What should new interns look forward to when starting the program? Getting to know their co-residents, helping each other out, riding and dying (not literally) together, learning how to take care of sick patients and provide the care their patients need, exploring Cleveland, and being a house doc at Cleveland orchestra!
The biggest misconception about the intern year is... You won’t have time to do anything. I still did quite a bit outside of work!
The one thing you absolutely should do during your intern year is... Taking ownership of your patients. They are YOUR patients, not your attending or senior’s patients. You are NEVER just an intern to your patients.
The one thing you should avoid during your intern year is… Dumping on other interns. Before you sign out to the long-call intern or night-float, make sure you completed all the major tasks that day-team is expected to do. Again, take ownership of your patients!
Favorite residency event? The first med-peds retreat we had last year (on Match Day!). We called all the incoming interns as a group to welcome them. :)
What's the best advice you have been given? In residency? Don’t let mistakes and bad evaluations paralyze you. Use them to learn and be a better doctor!
A Few Words About Cleveland, Ohio
How would you describe Cleveland to somebody who has never been here? Cleveland is a major city in the US with a population of 381,000, making it the 52nd-largest city in the US and the second-largest city in Ohio (from Wikipedia). Just kidding! I would say CLE is a moderate-sized city on the Great Lakes that has many pro sports teams, great architecture, and midwest-hearted nice people!
What neighborhood do you live in? Cleveland Heights, Cedar Fairmount specifically.
What are some of the spots that capture the essence of Cleveland? My three favorite places in Cleveland that represent the city well are: 1. Cleveland Art Museum (free entrance!) 2. Edgewater Park or Lakefront Nature Preserve 3. Holden Arboretum; but there are also many other great places like the Rock and Roll Hall of Fame, West Side Market, Playhouse Square, and Progressive Field!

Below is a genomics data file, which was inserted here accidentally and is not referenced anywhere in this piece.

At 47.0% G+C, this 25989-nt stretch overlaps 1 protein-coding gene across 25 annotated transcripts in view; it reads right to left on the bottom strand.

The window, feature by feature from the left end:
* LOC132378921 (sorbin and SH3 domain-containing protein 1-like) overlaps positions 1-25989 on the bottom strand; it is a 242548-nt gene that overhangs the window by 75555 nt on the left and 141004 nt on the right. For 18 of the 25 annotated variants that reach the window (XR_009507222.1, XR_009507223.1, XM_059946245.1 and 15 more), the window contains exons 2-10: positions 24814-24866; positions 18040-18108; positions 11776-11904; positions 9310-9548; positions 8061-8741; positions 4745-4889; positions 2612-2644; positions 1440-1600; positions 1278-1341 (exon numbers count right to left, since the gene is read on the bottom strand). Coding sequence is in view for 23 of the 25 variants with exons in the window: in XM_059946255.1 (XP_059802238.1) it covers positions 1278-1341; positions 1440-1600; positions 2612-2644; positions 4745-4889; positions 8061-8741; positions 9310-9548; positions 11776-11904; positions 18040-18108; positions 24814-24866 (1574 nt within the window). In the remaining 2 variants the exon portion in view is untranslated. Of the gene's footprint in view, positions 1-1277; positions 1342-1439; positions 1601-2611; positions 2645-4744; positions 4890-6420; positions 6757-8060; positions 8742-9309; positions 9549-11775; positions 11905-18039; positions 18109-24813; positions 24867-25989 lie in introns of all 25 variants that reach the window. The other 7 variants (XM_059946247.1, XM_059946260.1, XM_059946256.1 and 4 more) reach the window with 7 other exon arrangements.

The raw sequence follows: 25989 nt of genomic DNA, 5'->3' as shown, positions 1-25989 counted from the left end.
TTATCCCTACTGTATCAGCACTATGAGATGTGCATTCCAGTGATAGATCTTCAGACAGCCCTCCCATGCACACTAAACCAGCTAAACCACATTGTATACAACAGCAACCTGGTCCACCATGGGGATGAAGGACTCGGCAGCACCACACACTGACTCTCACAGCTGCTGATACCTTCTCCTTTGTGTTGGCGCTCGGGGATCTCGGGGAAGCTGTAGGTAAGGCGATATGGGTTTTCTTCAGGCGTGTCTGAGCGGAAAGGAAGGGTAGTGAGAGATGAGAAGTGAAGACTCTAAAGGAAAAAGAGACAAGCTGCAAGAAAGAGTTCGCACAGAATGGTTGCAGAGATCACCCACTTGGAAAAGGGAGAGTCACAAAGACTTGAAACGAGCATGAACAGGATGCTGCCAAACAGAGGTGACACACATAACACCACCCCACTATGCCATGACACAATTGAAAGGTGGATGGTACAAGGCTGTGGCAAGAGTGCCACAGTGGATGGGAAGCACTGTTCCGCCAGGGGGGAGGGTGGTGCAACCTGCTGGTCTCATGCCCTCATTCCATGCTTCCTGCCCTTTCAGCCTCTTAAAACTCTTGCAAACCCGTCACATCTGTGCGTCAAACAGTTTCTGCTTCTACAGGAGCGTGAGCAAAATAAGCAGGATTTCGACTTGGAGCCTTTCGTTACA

Your favorite spot for a coffee: Don’t judge me. I’m a regular at Starbucks on Cedar
A quick bite around the hospital: Einstein day and night (open till 2AM!)
Brunch after a long call: Luna Bakery is in walking distance from where I live and has amazing croissants <3
A night on the town: Watching a Broadway show at Playhouse Square
Recover after a long call: If it’s a day call, hitting the bed right away. If it’s an overnight call, napping post-call for no more than 3-4 hours, then staying up running errands until 9 pm to go to bed.
Stay on top of discharge summaries: Keeping it updated in discharge profile so I can just replace progress note with a discharge summary on the day of discharge
Avoid burn out: Residency training is not easy, and I don’t think burnouts are something you can just avoid with our own will. Personally what helped me feel refreshed or rejuvenated was having some friends outside of medicine who I could talk to and share my struggles with.
Get on the Chief Residents' good sides: What kind of question is this?! I should be thinking about how I can get on my residents’ good sides :)
It's a Toss-Up
UH or VA: VA! I love interacting with the VA patients. Ask them to share their stories with you! A lot of the vets have incredible stories to share. :D
East Side or West Side: East Side. I stayed in the Cedar-Fairmount area during all four years of residency, and I love it here! Good restaurants, cafes, and a grocery store all in walking distance!
Staying in or going out: Staying in. I have become a homebody during the Covid era.
Grand Rounds or M&M: Grand Rounds!
Pizza or Tacos: Pizza! Hospital pizza is pretty good!
Scrubs or White Coat: Scrubs all the way with my UH Patagonia :)
Lease or buy a car in Cleveland: I bought my car 2 years ago!
Own or rent a house in Cleveland: Renting an apartment